Curse of Hello] strikes as editor says goodbye
Some might even say that the Curse of Hello] was working up to Ms Goodman's departure: the relationships of many of the celebrities who have appeared in its pages seem to have hit trouble soon afterwards. And on the day that Ms Goodman's last issue put the Duke and Duchess of York on the cover again, Buckingham Palace announced that there would be no reconciliation.
Ms Goodman was putting a brave face on her departure last week. 'It's very friendly,' she said. 'There's no intrigue, I wanted a change.'
On one thing she was adamant: 'There is definitely no chance of me leaving because we have run out of celebrities. There is an endless supply of them.'
She had better be right. Call it the bland leading the bland, but the phenomenal success of Hello] has led others to jump on the bandwagon. The latest, Guess Who], which hits the streets later this month, combines the glossy celebrity formula with another favourite, the quiz magazine.
How many times did Liz Taylor get married in 1979?, it will ask. Which Hollywood actor was once married to Madonna - Kenneth Branagh, Sean Penn or Orson Welles? It could add, how many fawning celebrity magazines do British readers want?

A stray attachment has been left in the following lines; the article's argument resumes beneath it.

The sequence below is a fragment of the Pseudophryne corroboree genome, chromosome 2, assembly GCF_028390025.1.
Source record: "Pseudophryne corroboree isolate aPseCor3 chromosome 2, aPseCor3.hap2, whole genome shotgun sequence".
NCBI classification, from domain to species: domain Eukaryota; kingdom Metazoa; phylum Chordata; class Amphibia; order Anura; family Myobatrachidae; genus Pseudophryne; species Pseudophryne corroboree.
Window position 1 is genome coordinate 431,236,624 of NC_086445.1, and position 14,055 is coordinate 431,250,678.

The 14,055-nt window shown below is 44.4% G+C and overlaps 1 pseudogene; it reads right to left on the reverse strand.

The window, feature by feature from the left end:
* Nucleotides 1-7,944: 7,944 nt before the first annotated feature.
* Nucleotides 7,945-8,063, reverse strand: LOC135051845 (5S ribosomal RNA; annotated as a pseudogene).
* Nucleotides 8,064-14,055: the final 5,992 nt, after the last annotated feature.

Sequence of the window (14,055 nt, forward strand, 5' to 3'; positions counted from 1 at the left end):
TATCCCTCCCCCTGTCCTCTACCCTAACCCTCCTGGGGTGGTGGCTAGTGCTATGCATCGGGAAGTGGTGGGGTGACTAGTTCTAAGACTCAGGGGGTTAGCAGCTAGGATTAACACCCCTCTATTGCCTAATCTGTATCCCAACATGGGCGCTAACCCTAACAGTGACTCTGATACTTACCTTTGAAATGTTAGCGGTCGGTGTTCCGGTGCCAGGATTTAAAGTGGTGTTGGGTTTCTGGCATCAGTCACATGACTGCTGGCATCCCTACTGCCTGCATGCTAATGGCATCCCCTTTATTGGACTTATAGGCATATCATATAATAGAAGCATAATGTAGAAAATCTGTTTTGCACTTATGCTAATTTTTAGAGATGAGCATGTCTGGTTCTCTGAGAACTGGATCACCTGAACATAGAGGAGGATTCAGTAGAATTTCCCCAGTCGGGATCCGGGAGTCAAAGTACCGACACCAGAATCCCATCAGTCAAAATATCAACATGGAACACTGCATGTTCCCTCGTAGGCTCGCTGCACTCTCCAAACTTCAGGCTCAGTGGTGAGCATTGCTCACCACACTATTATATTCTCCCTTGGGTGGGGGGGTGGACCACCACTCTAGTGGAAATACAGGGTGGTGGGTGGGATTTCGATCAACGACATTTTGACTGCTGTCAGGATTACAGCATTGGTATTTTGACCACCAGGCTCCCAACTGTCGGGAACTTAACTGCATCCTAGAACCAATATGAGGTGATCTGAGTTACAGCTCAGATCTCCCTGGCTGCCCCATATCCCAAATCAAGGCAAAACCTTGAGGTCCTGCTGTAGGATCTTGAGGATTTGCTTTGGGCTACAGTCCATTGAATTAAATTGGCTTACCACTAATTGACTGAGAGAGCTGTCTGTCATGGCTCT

Hello] now sells nearly 500,000 copies a week - and after only five issues, OK], its new monthly competitor - some might say imitator - claims to be selling nearly 300,000. Its publisher, Northern and Shell, is already taking on more staff.
The July issue has exclusive first pictures of Sir Harry Secombe's holiday villa in Majorca ('We love the easy way of life we lead out here,' enthuses Lady Secombe). An 'interview' with Michael Jackson, also 'at home', covers 10 pages.
'The tabloids will report how they were locked out of Liz Taylor's wedding,' says Simon Waldman, deputy editor of Media Week, 'but these magazines will give you the wedding pictures.' They may be bland, he admits, but people don't read the articles - they just want to see the pictures.
Guess Who], published by Harmsworth Magazines, which is owned by Associated Newspapers, will 'be nice and warm', explained Mike Schwartz, sales director. 'It will be positive. There is a backlash against cynicism in the media.'
According to its editor, Leonard Stall, the current thirst for even the most superficial information about the rich, famous and glamorous means people are increasingly expert on their private and public lives. 'We will be satiating that desire, that nosiness factor, but there will be no no revelations,' he said.
Ms Goodman said: 'People are fed up with all the bitchery of some magazines, and with the sleazy side of the tabloids.'
Ann Wallace, editor of OK], agrees. 'You don't want to upset celebrities,' she said, 'or they won't appear in your magazine.'
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